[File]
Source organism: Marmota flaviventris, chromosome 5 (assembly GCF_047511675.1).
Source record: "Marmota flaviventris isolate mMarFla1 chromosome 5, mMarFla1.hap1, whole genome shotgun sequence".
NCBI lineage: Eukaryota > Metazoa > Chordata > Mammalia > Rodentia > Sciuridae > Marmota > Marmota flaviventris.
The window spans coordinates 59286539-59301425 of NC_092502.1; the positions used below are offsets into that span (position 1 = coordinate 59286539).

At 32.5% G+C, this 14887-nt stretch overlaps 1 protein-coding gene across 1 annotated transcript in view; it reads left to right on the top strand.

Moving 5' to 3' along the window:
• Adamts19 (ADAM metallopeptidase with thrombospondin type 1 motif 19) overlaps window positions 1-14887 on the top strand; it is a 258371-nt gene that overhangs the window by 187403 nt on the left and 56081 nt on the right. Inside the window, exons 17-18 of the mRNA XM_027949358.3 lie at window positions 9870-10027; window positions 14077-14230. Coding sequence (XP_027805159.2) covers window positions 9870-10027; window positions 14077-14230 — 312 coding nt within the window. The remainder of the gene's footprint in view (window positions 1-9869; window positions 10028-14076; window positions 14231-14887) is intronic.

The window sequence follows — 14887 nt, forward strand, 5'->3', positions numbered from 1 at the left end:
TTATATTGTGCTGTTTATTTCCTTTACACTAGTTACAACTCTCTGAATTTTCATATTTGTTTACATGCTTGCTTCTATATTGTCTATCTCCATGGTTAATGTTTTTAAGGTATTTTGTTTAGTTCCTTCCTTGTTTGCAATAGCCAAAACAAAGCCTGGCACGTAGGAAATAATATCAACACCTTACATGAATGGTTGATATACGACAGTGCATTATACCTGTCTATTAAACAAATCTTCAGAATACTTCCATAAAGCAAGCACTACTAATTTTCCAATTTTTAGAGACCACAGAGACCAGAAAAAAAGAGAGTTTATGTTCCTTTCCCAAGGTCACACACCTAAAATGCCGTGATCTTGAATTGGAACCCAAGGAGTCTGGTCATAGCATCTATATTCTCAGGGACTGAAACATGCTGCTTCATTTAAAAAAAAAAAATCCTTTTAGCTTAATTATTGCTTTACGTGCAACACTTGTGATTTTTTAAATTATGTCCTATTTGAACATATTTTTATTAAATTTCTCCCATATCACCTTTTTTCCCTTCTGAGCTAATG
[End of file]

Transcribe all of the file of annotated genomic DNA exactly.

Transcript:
Source organism: Marmota flaviventris, chromosome 5 (assembly GCF_047511675.1).
Source record: "Marmota flaviventris isolate mMarFla1 chromosome 5, mMarFla1.hap1, whole genome shotgun sequence".
NCBI lineage: Eukaryota > Metazoa > Chordata > Mammalia > Rodentia > Sciuridae > Marmota > Marmota flaviventris.
The window spans coordinates 59286539-59301425 of NC_092502.1; the positions used below are offsets into that span (position 1 = coordinate 59286539).

At 32.5% G+C, this 14887-nt stretch overlaps 1 protein-coding gene across 1 annotated transcript in view; it reads left to right on the top strand.

Moving 5' to 3' along the window:
• Adamts19 (ADAM metallopeptidase with thrombospondin type 1 motif 19) overlaps window positions 1-14887 on the top strand; it is a 258371-nt gene that overhangs the window by 187403 nt on the left and 56081 nt on the right. Inside the window, exons 17-18 of the mRNA XM_027949358.3 lie at window positions 9870-10027; window positions 14077-14230. Coding sequence (XP_027805159.2) covers window positions 9870-10027; window positions 14077-14230 — 312 coding nt within the window. The remainder of the gene's footprint in view (window positions 1-9869; window positions 10028-14076; window positions 14231-14887) is intronic.

The window sequence follows — 14887 nt, forward strand, 5'->3', positions numbered from 1 at the left end:
TTATATTGTGCTGTTTATTTCCTTTACACTAGTTACAACTCTCTGAATTTTCATATTTGTTTACATGCTTGCTTCTATATTGTCTATCTCCATGGTTAATGTTTTTAAGGTATTTTGTTTAGTTCCTTCCTTGTTTGCAATAGCCAAAACAAAGCCTGGCACGTAGGAAATAATATCAACACCTTACATGAATGGTTGATATACGACAGTGCATTATACCTGTCTATTAAACAAATCTTCAGAATACTTCCATAAAGCAAGCACTACTAATTTTCCAATTTTTAGAGACCACAGAGACCAGAAAAAAAGAGAGTTTATGTTCCTTTCCCAAGGTCACACACCTAAAATGCCGTGATCTTGAATTGGAACCCAAGGAGTCTGGTCATAGCATCTATATTCTCAGGGACTGAAACATGCTGCTTCATTTAAAAAAAAAAAATCCTTTTAGCTTAATTATTGCTTTACGTGCAACACTTGTGATTTTTTAAATTATGTCCTATTTGAACATATTTTTATTAAATTTCTCCCATATCACCTTTTTTCCCTTCTGAGCTAATG